Of course, that might be complete fiction. But surely, with the author's desire to explore the casual misogyny of the period, it would make sense to put this claim to Royle?
Irritatingly, like Bilton's Wicked Beyond Belief, there is no mention of how two of the most senior officers in the Ripper investigation had framed innocent people (Oldfield - Judith Ward, Holland - Stefan Kiszko) and, as a result, saw them being parachuted into the top positions in the investigation.
Finally, and this is a crucial one, Lee barely scratches the surface when discussing the impact that the Ripper murders had on feminists in Leeds, who organised 'Reclaim the Night' marches. Instead of looking at the camaraderie it inspired and its lasting legacy on people like Julie Bindel, she spends most of her time linking this radicalisation with elements of popular culture which supposedly reflected the misogyny of the period and helped hinder the hunt for the Ripper.
One such example is Thin Lizzy's 1980 single 'Killer on the Loose.' Ostensibly based on Jack the Ripper, the video (screened on Top of the Pops) shows Phil Lynott wandering around a dark set with various women while headlines appear with supposed victims faces censored.
It's easy to see why people were upset with Philo and co. at the time of release but the material is more sensationalist than a genuine attempt at promoting misogyny.
Another example, although passed off quickly, is a tale of organised feminist groups attacking a cinema showing Brian de Palma's 1980 slasher/Hitchcock homage 'Dressed to Kill.' Although not discussed by Lee, Michael Caine (the star of the film) once claimed that the film was levelled with the charge that it would gee up the uncaught Ripper to kill again. Of course, Sutcliffe made no such claim at his trial or since.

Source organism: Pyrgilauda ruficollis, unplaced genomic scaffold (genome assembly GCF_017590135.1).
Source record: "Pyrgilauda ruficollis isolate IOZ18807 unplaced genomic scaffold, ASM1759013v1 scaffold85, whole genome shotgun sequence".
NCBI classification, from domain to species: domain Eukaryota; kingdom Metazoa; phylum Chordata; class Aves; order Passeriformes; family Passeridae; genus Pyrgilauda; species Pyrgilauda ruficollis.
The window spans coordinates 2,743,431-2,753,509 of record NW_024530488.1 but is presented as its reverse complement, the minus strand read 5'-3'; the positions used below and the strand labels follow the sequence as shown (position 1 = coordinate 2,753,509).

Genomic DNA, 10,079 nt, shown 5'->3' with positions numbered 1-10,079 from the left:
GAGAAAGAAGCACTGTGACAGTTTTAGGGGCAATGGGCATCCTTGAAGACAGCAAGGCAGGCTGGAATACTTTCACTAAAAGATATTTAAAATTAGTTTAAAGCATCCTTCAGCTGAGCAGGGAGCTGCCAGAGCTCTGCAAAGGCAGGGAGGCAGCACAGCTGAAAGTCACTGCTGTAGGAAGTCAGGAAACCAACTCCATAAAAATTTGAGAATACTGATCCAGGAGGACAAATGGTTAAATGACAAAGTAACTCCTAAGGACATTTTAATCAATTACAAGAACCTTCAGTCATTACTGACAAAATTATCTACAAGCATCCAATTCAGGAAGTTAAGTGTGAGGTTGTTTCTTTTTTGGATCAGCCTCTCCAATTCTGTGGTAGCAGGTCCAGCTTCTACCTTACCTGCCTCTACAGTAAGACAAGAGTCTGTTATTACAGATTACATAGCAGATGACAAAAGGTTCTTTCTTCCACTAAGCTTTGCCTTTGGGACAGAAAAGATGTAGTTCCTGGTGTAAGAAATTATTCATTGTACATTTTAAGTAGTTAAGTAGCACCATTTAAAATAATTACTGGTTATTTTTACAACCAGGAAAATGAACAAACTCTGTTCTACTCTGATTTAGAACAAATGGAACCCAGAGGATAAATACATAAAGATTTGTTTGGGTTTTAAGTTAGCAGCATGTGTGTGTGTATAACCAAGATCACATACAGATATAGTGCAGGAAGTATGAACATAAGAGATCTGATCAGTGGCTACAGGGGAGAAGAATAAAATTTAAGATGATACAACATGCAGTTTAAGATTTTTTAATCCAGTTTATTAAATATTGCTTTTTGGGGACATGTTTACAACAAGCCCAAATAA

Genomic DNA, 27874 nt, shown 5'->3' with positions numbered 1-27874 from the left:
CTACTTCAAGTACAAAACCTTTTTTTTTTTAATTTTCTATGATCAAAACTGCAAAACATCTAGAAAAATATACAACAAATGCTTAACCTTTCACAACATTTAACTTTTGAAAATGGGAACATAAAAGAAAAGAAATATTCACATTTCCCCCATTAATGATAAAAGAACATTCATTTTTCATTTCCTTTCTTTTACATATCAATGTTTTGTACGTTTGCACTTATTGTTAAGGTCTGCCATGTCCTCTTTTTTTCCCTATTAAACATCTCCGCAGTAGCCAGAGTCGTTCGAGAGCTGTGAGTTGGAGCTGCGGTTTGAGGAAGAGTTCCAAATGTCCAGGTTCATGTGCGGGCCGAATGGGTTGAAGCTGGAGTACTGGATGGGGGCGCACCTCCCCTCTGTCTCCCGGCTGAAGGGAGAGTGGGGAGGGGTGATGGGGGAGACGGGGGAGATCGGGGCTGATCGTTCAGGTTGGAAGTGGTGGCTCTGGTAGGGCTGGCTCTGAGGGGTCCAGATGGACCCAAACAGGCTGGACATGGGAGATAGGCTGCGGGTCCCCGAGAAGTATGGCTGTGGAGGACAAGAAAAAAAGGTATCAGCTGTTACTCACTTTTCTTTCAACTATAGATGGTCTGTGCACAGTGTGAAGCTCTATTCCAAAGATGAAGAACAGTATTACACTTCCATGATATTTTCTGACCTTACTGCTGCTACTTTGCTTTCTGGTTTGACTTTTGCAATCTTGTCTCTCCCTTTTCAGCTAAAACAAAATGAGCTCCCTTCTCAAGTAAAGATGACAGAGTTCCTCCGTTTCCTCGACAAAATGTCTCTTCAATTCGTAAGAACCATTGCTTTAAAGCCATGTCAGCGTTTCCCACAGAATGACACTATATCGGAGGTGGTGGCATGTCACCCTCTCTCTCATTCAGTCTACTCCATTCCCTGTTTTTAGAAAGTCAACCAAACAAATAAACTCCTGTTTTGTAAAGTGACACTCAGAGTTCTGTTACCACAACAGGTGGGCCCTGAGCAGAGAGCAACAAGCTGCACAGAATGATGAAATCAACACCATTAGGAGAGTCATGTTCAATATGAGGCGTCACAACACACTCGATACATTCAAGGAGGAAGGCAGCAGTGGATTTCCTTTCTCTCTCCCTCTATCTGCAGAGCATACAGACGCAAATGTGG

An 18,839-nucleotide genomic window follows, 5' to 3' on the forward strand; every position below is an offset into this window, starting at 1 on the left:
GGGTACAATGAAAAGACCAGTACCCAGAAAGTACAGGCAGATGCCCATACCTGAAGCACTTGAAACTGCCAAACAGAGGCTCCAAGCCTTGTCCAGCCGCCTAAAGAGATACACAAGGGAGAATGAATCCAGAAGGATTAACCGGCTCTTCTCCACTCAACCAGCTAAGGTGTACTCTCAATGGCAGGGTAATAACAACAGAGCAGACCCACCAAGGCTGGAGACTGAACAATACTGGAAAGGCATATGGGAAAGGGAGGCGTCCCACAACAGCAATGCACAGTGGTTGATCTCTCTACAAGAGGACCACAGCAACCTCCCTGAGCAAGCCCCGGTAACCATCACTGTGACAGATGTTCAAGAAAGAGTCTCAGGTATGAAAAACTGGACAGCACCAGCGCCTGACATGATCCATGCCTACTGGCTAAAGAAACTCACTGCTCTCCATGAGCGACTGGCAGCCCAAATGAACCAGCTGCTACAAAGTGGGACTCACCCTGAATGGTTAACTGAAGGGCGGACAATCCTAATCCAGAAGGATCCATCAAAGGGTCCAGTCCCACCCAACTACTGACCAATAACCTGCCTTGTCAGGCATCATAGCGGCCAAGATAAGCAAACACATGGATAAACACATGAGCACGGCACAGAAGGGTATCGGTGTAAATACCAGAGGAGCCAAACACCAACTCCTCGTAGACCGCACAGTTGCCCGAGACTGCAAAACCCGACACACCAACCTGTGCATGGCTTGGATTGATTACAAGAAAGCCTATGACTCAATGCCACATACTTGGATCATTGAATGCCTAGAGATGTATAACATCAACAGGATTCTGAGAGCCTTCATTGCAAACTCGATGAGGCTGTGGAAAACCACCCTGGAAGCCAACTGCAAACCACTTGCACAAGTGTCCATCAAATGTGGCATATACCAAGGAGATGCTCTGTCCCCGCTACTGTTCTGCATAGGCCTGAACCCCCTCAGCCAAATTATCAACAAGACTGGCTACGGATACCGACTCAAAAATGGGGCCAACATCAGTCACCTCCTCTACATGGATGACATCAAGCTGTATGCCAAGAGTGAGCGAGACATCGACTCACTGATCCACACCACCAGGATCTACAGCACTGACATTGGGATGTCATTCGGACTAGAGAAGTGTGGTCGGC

Finally, a concert by "...the Iron Maiden band...." at Leeds University was also picketed by feminists, presumably because they saw a link between the band's 'Sanctuary' single and the Ripper attacks. Like Thin Lizzy, it was obviously a cheap publicity stunt and it can certainly be called exploitative in the context of the times. However, all three examples are low hanging fruit that Lee goes for.
At that time, Leeds had a vibrant art school (which spawned numerous bands like Gang of Four, Scritti Politti, Mekons and Delta 5) and a thriving underground for dub and reggae in Ripper haunting grounds like Chapeltown. It would have been interesting to read about how this fuelled the 'Reclaim the Night' marches and the tension between creativity and knowing that someone out there was killing people at random in the student territory.
A missed opportunity.
Carol Ann Lee, 2019, Somebody's Mother, Somebody's Daughter: True Stories from Victims and Survivors of the Yorkshire Ripper. Michael O'Mara Books Ltd ISBN-13: 978-1789290394
⏩Christopher Owens was a reviewer for Metal Ireland and finds time to study the history and inherent contradictions of Ireland. He is currently the TPQ Friday columnist.